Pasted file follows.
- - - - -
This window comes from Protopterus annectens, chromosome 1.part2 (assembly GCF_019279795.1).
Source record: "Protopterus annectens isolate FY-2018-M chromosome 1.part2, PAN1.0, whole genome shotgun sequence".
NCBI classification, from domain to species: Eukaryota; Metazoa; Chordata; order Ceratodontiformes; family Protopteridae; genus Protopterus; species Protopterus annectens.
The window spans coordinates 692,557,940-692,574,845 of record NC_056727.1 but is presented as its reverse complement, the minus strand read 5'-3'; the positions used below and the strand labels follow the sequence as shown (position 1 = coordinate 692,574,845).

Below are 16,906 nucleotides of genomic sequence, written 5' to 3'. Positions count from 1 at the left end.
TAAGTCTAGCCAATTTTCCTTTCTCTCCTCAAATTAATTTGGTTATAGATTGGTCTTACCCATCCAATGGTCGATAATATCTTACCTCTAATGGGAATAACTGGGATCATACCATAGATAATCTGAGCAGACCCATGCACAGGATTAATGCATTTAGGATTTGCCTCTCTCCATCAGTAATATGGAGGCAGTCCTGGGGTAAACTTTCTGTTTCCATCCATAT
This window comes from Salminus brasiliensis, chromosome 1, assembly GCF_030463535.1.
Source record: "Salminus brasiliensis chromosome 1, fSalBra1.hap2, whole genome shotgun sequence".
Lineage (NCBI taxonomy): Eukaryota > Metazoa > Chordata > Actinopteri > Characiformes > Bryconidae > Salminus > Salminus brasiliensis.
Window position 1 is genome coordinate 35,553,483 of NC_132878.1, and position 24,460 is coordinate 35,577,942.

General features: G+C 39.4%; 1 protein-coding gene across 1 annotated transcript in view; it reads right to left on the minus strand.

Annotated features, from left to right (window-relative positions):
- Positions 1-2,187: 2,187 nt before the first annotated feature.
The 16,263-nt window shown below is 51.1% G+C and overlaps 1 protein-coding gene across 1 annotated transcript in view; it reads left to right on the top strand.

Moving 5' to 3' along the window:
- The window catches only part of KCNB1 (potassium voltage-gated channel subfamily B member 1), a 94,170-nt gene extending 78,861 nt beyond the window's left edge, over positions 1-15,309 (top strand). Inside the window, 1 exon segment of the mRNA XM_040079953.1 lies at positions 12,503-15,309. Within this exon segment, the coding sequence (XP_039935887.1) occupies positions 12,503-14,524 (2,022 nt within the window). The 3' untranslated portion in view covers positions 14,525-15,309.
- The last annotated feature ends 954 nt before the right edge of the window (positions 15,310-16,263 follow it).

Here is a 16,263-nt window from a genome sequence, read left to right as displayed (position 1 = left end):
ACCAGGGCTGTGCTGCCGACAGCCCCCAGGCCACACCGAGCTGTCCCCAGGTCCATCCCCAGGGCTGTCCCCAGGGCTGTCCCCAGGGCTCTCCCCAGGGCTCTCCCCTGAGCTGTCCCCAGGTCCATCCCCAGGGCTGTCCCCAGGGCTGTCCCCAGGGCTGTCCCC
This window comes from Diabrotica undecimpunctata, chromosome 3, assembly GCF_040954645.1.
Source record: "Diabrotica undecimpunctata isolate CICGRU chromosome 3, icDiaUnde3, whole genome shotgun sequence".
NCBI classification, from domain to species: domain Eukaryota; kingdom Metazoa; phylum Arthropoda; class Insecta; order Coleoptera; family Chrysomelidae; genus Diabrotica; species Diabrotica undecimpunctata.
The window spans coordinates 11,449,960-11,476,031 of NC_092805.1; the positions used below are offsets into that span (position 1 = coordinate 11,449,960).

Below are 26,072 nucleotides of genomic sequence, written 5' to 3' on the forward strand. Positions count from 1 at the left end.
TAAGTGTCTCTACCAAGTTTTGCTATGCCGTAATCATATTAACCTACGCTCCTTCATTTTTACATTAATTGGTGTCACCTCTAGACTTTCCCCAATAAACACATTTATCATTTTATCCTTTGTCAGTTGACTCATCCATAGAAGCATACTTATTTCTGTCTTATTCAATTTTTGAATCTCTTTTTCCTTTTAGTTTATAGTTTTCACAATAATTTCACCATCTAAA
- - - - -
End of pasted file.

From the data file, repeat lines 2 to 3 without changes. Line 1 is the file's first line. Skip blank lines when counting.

Source record: "Protopterus annectens isolate FY-2018-M chromosome 1.part2, PAN1.0, whole genome shotgun sequence".
NCBI classification, from domain to species: Eukaryota; Metazoa; Chordata; order Ceratodontiformes; family Protopteridae; genus Protopterus; species Protopterus annectens.